EPA WATERS Award Lauds Innovative and Effective Regional Drinking Water Improvements
WASHINGTON – (RealEstateRama) — The U.S. Environmental Protection Agency Region 10 recently honored four Pacific Northwest communities for excellence in providing safe drinking water to the public by using the Drinking Water State Revolving Fund program. The communities of Stevens County (Mission Ridge), WA, and Ashland, Baker City and Garibaldi, OR received this recognition after being nominated by their respective states.
The WATERS awards program was initiated in 2016 by EPA Region 10 to acknowledge outstanding projects and to share information with other communities about ways to utilize funding from the Drinking Water State Revolving Fund to help water systems maintain or return to compliance with the Safe Drinking Water Act. In addition, their projects met one or more elements of the WATERS acronym, which are:
“Rebuilding America’s infrastructure is a critical pillar of the President’s agenda,” said EPA Administrator Scott Pruitt. “The state revolving fund program not only helps achieve that goal but also ensures safe and clean water and environmental protection for these communities.”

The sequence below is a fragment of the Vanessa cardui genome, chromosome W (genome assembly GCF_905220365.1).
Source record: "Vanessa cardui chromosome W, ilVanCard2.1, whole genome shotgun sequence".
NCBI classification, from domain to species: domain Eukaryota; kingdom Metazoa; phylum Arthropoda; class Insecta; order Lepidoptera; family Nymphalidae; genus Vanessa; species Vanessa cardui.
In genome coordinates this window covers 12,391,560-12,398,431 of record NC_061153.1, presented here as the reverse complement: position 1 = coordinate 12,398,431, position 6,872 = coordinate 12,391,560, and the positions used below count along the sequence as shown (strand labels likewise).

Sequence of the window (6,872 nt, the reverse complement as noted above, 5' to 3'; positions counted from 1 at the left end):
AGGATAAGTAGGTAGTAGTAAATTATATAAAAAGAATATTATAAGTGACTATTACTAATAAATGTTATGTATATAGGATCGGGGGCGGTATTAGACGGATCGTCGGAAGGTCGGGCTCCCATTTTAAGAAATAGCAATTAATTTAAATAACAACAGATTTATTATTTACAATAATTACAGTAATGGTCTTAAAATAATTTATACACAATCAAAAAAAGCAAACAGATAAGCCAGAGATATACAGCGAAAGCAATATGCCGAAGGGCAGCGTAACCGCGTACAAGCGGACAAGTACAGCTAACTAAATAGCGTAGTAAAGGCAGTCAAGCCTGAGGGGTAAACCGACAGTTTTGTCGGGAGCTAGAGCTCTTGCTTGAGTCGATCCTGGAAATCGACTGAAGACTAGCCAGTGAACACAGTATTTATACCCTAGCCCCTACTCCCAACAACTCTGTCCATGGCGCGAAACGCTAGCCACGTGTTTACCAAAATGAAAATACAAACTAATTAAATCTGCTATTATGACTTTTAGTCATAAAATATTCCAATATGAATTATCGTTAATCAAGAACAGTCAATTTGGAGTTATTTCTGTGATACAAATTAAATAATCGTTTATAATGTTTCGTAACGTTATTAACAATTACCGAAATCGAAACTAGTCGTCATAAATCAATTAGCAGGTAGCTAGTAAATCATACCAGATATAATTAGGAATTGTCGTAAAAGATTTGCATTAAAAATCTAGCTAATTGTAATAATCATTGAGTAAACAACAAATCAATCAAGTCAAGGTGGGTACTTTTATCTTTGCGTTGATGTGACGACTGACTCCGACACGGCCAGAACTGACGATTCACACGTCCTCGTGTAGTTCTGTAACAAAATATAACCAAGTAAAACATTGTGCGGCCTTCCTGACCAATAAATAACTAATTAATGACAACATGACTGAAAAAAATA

The award winners were selected in 2016, then the actual awards were presented as opportunities arose in April and May 2017. Here is a description of the winning projects:
City of Ashland, Loop Road Reservoir, Pump Station Improvements, and TAP Intertie Project
The City of Ashland, Oregon now provides a dependable and more resilient supply of clean and safe drinking water throughout the year to the more than 21,000 residents. In 2012, the City of Ashland’s 2012 identified inadequate storage, inefficient pumping and piping, and high risk to the single supply source during emergency conditions. For six months of every year, the sole potable water source is live flows from Ashland Creek. With a $3.5 million DWSRF loan, the City of Ashland constructed an intertie pipe connecting the nearby Oregon communities of Talent and Phoenix to provide emergency backup supply during water treatment plant outages. Additional efficiency improvements include premium efficiency motors, variable frequency drives, and elimination of continuous pumping, pervious paving, and xeriscaping. The project was made more affordable due to principal forgiveness in the amount of $950,000.